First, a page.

Bill Gates has invested heavily in lab-grown meat. So has Richard Branson. Tellingly, traditional agricultural companies including Cargill and Tyson Foods are also sinking their money into the area.
Meat & Livestock Australia, which represents around 50,000 livestock producers, is circumspect about this brave new world. MLA has been monitoring consumer reactions to understand whether the product promises to be an addition to, or a substitute for, conventionally farmed meat.
US studies show that consumers are willing to try lab-based meat but are not keen to completely replace farmed meat with synthetic alternatives.
"Consumers continue to have a strong desire for traditional proteins," says Lisa Sharp, MLA chief marketing and communications officer. "They are voicing concerns about eating Frankenfoods. Consumers want natural, unadulterated food."
Price is another major barrier for the moment. In the US, ground beef costs around $7 a kilogram compared with around $5291 for lab-grown meat. Prohibitively expensive, yes, but perspective is everything: the first lab-grown burger cost $400,000 to produce.
The popularity of plant-based meat alternatives such as the Beyond Burger, which "bleeds" when cut, and Funky Fields mince – now on your local supermarket shelf – shows the hunger for substitutes. But it may be a conceptual leap to assume Australia's growing tribe of vegetarians and vegans will embrace the artificial product.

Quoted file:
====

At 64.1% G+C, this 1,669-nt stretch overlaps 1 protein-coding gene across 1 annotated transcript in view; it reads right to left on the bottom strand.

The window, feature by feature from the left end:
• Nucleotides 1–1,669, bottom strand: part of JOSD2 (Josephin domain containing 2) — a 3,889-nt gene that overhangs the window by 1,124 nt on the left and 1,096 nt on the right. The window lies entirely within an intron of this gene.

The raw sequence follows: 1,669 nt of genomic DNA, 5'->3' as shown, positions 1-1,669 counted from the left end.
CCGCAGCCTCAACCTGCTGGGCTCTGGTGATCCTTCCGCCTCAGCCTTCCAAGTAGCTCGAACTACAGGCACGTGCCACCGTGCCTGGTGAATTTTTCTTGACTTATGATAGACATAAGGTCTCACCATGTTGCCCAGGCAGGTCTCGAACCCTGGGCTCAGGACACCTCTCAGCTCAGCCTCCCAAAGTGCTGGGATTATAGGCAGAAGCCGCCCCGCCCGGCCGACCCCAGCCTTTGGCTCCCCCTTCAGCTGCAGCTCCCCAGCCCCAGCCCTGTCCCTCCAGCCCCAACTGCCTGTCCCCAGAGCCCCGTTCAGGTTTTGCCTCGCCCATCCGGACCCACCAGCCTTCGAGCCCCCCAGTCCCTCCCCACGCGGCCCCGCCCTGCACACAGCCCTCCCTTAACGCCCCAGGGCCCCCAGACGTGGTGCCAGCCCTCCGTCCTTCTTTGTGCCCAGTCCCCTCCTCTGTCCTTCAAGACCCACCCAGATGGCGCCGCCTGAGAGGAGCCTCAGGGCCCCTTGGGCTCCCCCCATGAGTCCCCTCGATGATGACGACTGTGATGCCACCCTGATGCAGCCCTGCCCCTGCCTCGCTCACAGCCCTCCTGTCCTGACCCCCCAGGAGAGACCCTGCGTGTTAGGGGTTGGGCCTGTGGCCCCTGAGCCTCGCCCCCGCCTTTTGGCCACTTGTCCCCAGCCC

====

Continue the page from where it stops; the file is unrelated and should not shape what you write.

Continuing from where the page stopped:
"Vegans are an interesting bunch," says Shannon Martinez, co-owner and chef of Melbourne vegan restaurant Smith & Daughters, whose process for making "chicken" nuggets involves tofu, wheat protein, soy and a laborious amount of time. "The fact that they're taking cells from animals might be enough to make them reject it. I'm all for it but I'm going to have to really talk to our customers if it's going to fly."
The timeline for being able to sit down to an evening meal of spag bol made with motherless mince is not yet certain. Just, the creators of those chicken nuggets, say they will be on the market by year's end. Others are not so sure. More than 25 companies globally are pursuing the commercial applications of cell-based meat, with three of those in Australia. The way governments respond will play its part, says King. "The timeline depends on key decisions. It comes down to which governments want to take the opportunity to approach it."
Sooner or later, regulators will be faced with multiple challenges: can animal flesh produced in a lab actually be called meat? What happens when the nutrient profile is engineered with extra omega-3 fatty acids and fewer saturated fats? And what about lab-grown milk, eggs, collagen and gelatine?
Diners, prepare to meet thy nuggets. But as for that steak: "It's obviously going to be a greater challenge than creating burgers and sausages," says King. "We'll get there one day."